Defendants convicted of benefit fraud could now face a prison term of up to 10 years, following new guidance from the Director of Public Prosecutions (DPP).
Keir Starmer QC said it was time for a ‘tough stance’ given the £1.9bn annual cost of the crime to the nation.
The changes mean benefit fraud will now be classed alongside offences such as money laundering and banking fraud.
In the past, those facing benefit fraud proceedings were commonly charged under social security legislation carrying a maximum sentence of seven years. Further, benefit frauds of less than £20,000 were automatically tried in magistrates' courts, which could only sentence people to up to 12 months imprisonment for multiple offences. For a single offence, the maximum term of imprisonment was six months.
This financial threshold has been scrapped under the new guidelines, so smaller cases can be referred straight to crown courts for tougher sentencing.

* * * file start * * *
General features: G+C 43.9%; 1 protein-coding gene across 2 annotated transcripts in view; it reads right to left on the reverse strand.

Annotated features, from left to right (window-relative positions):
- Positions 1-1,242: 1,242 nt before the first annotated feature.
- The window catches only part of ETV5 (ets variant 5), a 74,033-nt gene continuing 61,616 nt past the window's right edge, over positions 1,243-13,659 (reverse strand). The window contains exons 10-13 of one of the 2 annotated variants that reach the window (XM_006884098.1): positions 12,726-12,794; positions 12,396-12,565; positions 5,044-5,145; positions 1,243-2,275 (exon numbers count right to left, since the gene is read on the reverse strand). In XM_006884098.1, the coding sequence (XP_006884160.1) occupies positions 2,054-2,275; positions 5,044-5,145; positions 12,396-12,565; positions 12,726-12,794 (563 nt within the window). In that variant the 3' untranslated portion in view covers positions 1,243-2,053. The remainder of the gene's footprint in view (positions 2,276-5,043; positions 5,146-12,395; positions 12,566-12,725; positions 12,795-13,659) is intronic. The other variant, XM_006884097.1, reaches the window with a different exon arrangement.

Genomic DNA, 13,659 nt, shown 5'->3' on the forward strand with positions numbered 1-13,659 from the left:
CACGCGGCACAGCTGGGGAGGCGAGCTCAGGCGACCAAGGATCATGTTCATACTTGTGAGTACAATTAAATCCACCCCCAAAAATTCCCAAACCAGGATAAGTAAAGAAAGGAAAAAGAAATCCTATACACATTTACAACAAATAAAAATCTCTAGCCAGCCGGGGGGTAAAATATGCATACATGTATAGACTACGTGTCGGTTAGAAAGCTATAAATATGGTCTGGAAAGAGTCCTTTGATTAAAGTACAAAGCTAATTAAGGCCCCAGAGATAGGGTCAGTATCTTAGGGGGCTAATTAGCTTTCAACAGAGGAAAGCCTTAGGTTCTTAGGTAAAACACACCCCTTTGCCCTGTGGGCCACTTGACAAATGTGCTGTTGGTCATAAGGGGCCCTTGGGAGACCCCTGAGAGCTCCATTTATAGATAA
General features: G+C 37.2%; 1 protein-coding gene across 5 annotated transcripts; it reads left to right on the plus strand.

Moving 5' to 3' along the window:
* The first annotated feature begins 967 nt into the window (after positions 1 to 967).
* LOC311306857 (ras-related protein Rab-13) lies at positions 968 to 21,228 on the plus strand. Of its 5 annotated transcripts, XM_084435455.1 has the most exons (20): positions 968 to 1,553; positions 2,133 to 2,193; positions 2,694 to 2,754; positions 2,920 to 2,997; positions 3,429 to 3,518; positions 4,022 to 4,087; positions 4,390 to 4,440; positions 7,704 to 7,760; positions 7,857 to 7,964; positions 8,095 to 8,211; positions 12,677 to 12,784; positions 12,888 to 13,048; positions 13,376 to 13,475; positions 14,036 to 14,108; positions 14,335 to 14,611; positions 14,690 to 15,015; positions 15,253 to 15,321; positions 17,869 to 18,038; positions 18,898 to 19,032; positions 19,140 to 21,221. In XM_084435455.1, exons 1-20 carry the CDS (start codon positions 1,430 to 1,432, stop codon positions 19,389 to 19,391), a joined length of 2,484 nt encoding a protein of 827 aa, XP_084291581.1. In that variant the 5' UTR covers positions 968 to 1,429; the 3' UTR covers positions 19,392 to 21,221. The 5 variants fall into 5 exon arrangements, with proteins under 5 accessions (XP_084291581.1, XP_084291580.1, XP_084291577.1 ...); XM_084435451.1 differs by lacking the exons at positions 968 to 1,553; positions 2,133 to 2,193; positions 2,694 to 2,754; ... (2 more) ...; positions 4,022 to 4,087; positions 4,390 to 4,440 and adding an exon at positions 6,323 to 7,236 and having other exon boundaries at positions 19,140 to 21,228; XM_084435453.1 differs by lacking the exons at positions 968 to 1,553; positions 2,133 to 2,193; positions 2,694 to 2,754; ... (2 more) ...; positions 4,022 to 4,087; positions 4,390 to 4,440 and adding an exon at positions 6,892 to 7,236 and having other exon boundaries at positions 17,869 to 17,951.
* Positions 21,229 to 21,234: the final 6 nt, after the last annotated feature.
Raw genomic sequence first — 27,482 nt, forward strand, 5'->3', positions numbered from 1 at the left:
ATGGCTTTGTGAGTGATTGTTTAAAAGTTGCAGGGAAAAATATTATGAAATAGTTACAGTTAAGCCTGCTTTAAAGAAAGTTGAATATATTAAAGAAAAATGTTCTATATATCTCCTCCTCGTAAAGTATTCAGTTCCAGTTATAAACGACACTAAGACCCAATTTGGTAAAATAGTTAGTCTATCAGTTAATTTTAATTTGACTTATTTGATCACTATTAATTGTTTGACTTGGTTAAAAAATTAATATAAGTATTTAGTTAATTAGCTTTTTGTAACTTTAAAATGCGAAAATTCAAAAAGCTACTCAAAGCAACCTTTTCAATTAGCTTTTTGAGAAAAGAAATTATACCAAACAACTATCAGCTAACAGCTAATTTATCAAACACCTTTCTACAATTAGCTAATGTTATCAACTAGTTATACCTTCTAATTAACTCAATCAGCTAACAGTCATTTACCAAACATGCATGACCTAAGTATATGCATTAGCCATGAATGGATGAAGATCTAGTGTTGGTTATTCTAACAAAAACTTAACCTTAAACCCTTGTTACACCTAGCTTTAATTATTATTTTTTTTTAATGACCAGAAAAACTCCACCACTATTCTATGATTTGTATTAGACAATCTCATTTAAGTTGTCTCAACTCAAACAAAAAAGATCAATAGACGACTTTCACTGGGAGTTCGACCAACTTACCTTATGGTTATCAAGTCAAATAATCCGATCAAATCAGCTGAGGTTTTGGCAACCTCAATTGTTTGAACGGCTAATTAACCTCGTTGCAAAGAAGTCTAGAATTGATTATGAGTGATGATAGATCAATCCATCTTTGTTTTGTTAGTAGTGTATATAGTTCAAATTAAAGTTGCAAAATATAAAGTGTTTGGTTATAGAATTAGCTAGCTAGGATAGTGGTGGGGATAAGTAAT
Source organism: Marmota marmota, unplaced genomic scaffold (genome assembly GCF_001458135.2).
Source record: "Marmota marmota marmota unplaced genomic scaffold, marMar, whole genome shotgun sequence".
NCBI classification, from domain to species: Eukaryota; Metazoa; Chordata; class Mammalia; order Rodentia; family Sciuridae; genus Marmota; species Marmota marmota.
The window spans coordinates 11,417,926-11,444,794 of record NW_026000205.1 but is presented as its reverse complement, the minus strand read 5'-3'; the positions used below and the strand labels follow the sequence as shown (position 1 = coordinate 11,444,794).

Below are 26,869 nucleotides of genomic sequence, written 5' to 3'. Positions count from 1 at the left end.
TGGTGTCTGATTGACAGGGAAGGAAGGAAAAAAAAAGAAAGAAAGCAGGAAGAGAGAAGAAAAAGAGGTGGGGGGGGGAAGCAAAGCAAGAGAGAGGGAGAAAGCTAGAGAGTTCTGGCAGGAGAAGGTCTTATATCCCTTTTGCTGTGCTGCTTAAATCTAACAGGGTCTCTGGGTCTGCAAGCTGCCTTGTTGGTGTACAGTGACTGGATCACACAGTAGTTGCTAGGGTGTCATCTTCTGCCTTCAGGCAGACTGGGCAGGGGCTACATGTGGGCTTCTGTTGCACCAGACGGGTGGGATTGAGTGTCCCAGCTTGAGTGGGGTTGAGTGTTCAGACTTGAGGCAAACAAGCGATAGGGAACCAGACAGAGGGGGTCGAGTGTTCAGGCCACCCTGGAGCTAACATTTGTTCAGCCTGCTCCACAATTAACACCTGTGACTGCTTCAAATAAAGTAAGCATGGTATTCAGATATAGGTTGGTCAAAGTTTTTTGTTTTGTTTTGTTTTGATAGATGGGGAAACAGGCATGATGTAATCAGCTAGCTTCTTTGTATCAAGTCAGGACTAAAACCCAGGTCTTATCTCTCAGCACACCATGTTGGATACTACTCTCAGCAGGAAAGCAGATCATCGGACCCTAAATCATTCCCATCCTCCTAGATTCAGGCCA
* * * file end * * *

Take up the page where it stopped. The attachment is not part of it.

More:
Suspects can also now be charged under the Fraud Act, which carries a maximum sentence of 10 years.
The DPP said prosecutors should consider a number of factors when deciding how to charge, including:
- Whether the fraud was professionally planned
- Whether multiple frauds occurred or a single fraud was carried out over a significant period of time
- Whether a false or stolen identity was used
- Whether the perpetrator abused a position of trust in order to commit the offence
The move comes after the Crown Prosecution Service merged with the Department for Work and Pensions' prosecutions division last year.
By Priscilla Addo-Quaye, solicitor in the fraud and regulatory department
If you are facing benefit fraud proceedings it is vital that you seek specialist advice. Our team at Stephensons has expertise in all areas of fraud and financial asset recovery.